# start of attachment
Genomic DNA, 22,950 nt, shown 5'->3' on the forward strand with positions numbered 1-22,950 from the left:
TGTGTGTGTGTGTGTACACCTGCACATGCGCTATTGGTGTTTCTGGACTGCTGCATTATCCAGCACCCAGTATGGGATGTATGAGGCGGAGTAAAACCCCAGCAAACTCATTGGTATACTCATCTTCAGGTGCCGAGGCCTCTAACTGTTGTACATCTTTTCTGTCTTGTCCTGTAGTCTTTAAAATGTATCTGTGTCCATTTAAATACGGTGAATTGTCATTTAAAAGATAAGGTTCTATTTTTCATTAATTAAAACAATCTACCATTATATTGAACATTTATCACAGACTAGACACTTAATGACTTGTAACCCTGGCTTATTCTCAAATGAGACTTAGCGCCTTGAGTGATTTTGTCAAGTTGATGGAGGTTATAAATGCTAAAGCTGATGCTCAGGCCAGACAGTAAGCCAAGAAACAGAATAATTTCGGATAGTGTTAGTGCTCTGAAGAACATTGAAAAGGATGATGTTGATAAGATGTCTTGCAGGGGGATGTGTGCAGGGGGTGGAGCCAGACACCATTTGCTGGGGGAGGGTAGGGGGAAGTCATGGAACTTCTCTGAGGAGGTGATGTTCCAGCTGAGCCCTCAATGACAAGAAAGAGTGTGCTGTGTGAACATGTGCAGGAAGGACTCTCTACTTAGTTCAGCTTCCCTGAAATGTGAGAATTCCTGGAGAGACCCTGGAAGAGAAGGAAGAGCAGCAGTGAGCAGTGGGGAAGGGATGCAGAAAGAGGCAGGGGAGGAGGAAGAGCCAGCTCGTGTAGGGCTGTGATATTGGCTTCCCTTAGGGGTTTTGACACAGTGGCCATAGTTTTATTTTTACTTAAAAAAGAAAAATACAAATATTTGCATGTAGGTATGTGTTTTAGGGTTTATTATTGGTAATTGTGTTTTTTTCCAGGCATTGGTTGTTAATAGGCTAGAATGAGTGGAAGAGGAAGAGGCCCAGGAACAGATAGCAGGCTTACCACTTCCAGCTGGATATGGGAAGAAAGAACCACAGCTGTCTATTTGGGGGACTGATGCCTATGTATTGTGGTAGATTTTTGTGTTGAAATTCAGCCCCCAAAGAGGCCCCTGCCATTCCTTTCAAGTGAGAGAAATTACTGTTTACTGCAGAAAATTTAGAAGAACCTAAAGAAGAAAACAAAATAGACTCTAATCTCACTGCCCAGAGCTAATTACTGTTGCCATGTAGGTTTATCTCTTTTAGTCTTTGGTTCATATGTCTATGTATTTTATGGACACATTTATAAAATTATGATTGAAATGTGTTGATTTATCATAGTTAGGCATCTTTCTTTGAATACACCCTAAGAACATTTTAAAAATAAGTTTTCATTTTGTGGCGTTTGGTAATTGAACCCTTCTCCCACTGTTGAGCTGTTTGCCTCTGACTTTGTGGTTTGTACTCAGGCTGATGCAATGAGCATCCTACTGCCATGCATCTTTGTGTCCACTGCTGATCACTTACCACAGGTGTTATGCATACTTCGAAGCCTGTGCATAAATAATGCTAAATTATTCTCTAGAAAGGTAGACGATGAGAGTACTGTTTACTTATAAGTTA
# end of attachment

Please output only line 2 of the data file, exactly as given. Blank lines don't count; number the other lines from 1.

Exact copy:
TGTGTGTGTGTGTGTACACCTGCACATGCGCTATTGGTGTTTCTGGACTGCTGCATTATCCAGCACCCAGTATGGGATGTATGAGGCGGAGTAAAACCCCAGCAAACTCATTGGTATACTCATCTTCAGGTGCCGAGGCCTCTAACTGTTGTACATCTTTTCTGTCTTGTCCTGTAGTCTTTAAAATGTATCTGTGTCCATTTAAATACGGTGAATTGTCATTTAAAAGATAAGGTTCTATTTTTCATTAATTAAAACAATCTACCATTATATTGAACATTTATCACAGACTAGACACTTAATGACTTGTAACCCTGGCTTATTCTCAAATGAGACTTAGCGCCTTGAGTGATTTTGTCAAGTTGATGGAGGTTATAAATGCTAAAGCTGATGCTCAGGCCAGACAGTAAGCCAAGAAACAGAATAATTTCGGATAGTGTTAGTGCTCTGAAGAACATTGAAAAGGATGATGTTGATAAGATGTCTTGCAGGGGGATGTGTGCAGGGGGTGGAGCCAGACACCATTTGCTGGGGGAGGGTAGGGGGAAGTCATGGAACTTCTCTGAGGAGGTGATGTTCCAGCTGAGCCCTCAATGACAAGAAAGAGTGTGCTGTGTGAACATGTGCAGGAAGGACTCTCTACTTAGTTCAGCTTCCCTGAAATGTGAGAATTCCTGGAGAGACCCTGGAAGAGAAGGAAGAGCAGCAGTGAGCAGTGGGGAAGGGATGCAGAAAGAGGCAGGGGAGGAGGAAGAGCCAGCTCGTGTAGGGCTGTGATATTGGCTTCCCTTAGGGGTTTTGACACAGTGGCCATAGTTTTATTTTTACTTAAAAAAGAAAAATACAAATATTTGCATGTAGGTATGTGTTTTAGGGTTTATTATTGGTAATTGTGTTTTTTTCCAGGCATTGGTTGTTAATAGGCTAGAATGAGTGGAAGAGGAAGAGGCCCAGGAACAGATAGCAGGCTTACCACTTCCAGCTGGATATGGGAAGAAAGAACCACAGCTGTCTATTTGGGGGACTGATGCCTATGTATTGTGGTAGATTTTTGTGTTGAAATTCAGCCCCCAAAGAGGCCCCTGCCATTCCTTTCAAGTGAGAGAAATTACTGTTTACTGCAGAAAATTTAGAAGAACCTAAAGAAGAAAACAAAATAGACTCTAATCTCACTGCCCAGAGCTAATTACTGTTGCCATGTAGGTTTATCTCTTTTAGTCTTTGGTTCATATGTCTATGTATTTTATGGACACATTTATAAAATTATGATTGAAATGTGTTGATTTATCATAGTTAGGCATCTTTCTTTGAATACACCCTAAGAACATTTTAAAAATAAGTTTTCATTTTGTGGCGTTTGGTAATTGAACCCTTCTCCCACTGTTGAGCTGTTTGCCTCTGACTTTGTGGTTTGTACTCAGGCTGATGCAATGAGCATCCTACTGCCATGCATCTTTGTGTCCACTGCTGATCACTTACCACAGGTGTTATGCATACTTCGAAGCCTGTGCATAAATAATGCTAAATTATTCTCTAGAAAGGTAGACGATGAGAGTACTGTTTACTTATAAGTTA